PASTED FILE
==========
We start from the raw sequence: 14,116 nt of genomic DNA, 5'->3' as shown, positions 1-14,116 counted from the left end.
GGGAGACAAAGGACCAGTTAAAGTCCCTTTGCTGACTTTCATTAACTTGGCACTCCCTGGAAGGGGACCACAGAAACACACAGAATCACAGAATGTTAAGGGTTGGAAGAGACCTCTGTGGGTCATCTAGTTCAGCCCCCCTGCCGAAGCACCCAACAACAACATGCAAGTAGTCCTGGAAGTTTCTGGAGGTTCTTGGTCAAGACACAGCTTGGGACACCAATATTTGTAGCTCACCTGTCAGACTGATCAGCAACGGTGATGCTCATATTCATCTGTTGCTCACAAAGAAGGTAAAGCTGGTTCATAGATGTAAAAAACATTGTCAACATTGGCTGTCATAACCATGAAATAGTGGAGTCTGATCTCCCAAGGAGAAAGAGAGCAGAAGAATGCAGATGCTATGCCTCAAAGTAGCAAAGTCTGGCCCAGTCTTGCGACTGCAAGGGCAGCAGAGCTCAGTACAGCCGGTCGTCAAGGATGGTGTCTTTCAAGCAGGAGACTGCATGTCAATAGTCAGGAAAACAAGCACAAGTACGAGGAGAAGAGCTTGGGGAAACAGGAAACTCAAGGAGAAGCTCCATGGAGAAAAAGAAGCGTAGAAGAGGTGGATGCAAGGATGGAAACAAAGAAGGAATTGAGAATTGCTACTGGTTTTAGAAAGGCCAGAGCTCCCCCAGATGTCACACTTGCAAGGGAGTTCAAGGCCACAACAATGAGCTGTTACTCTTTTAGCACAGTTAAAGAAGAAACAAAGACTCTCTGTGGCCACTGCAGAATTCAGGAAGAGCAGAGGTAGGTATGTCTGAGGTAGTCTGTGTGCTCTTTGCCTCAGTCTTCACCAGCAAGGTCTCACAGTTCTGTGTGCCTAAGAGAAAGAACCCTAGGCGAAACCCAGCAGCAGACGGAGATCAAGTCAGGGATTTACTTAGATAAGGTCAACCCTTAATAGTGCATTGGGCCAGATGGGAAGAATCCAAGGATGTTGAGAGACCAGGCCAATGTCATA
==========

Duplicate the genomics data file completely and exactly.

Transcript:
We start from the raw sequence: 14,116 nt of genomic DNA, 5'->3' as shown, positions 1-14,116 counted from the left end.
GGGAGACAAAGGACCAGTTAAAGTCCCTTTGCTGACTTTCATTAACTTGGCACTCCCTGGAAGGGGACCACAGAAACACACAGAATCACAGAATGTTAAGGGTTGGAAGAGACCTCTGTGGGTCATCTAGTTCAGCCCCCCTGCCGAAGCACCCAACAACAACATGCAAGTAGTCCTGGAAGTTTCTGGAGGTTCTTGGTCAAGACACAGCTTGGGACACCAATATTTGTAGCTCACCTGTCAGACTGATCAGCAACGGTGATGCTCATATTCATCTGTTGCTCACAAAGAAGGTAAAGCTGGTTCATAGATGTAAAAAACATTGTCAACATTGGCTGTCATAACCATGAAATAGTGGAGTCTGATCTCCCAAGGAGAAAGAGAGCAGAAGAATGCAGATGCTATGCCTCAAAGTAGCAAAGTCTGGCCCAGTCTTGCGACTGCAAGGGCAGCAGAGCTCAGTACAGCCGGTCGTCAAGGATGGTGTCTTTCAAGCAGGAGACTGCATGTCAATAGTCAGGAAAACAAGCACAAGTACGAGGAGAAGAGCTTGGGGAAACAGGAAACTCAAGGAGAAGCTCCATGGAGAAAAAGAAGCGTAGAAGAGGTGGATGCAAGGATGGAAACAAAGAAGGAATTGAGAATTGCTACTGGTTTTAGAAAGGCCAGAGCTCCCCCAGATGTCACACTTGCAAGGGAGTTCAAGGCCACAACAATGAGCTGTTACTCTTTTAGCACAGTTAAAGAAGAAACAAAGACTCTCTGTGGCCACTGCAGAATTCAGGAAGAGCAGAGGTAGGTATGTCTGAGGTAGTCTGTGTGCTCTTTGCCTCAGTCTTCACCAGCAAGGTCTCACAGTTCTGTGTGCCTAAGAGAAAGAACCCTAGGCGAAACCCAGCAGCAGACGGAGATCAAGTCAGGGATTTACTTAGATAAGGTCAACCCTTAATAGTGCATTGGGCCAGATGGGAAGAATCCAAGGATGTTGAGAGACCAGGCCAATGTCATA